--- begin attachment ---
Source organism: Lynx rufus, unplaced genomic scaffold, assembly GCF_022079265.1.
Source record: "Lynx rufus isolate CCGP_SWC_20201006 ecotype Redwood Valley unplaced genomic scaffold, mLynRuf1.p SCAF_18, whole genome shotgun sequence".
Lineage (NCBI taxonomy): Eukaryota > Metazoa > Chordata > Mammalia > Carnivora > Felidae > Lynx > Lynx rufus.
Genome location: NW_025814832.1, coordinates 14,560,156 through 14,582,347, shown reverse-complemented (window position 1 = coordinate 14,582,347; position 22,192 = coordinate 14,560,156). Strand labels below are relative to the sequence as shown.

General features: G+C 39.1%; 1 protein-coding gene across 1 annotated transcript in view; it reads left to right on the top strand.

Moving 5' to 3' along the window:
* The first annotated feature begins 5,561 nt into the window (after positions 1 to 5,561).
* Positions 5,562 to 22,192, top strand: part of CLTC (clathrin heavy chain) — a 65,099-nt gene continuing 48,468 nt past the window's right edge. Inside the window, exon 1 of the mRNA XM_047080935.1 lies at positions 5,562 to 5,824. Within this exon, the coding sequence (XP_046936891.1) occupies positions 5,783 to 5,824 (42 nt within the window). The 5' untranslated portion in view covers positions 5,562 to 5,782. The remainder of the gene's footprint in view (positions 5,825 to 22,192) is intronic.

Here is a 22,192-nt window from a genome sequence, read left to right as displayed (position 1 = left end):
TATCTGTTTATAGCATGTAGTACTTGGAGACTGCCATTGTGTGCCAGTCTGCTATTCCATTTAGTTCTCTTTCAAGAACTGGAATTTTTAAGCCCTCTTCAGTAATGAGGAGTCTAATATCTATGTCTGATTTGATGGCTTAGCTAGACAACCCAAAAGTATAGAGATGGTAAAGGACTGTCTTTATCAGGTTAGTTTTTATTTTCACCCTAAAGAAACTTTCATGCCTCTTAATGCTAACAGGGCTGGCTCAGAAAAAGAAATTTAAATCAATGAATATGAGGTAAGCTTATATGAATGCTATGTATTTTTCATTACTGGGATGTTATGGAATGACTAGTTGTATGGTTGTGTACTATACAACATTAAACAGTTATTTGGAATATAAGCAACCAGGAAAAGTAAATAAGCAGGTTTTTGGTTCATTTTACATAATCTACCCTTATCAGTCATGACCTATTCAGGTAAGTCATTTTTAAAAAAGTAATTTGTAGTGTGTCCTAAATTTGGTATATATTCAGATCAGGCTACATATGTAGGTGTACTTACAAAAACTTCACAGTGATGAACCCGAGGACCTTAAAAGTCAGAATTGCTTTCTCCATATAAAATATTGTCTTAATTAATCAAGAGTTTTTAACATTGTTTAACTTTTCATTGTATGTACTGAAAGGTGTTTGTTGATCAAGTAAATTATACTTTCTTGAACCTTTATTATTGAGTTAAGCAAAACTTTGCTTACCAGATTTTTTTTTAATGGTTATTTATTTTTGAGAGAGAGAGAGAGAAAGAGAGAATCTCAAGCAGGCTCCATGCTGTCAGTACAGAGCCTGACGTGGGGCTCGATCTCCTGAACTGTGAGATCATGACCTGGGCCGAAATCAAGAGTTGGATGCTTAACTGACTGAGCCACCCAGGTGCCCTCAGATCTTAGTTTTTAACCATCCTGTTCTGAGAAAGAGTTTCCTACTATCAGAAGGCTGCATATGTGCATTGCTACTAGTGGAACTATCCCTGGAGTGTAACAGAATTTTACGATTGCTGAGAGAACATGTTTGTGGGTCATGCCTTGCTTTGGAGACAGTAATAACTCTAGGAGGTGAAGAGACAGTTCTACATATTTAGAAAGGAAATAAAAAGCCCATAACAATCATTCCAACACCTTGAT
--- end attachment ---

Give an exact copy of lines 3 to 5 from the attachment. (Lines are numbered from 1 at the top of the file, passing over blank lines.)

Lineage (NCBI taxonomy): Eukaryota > Metazoa > Chordata > Mammalia > Carnivora > Felidae > Lynx > Lynx rufus.
Genome location: NW_025814832.1, coordinates 14,560,156 through 14,582,347, shown reverse-complemented (window position 1 = coordinate 14,582,347; position 22,192 = coordinate 14,560,156). Strand labels below are relative to the sequence as shown.

General features: G+C 39.1%; 1 protein-coding gene across 1 annotated transcript in view; it reads left to right on the top strand.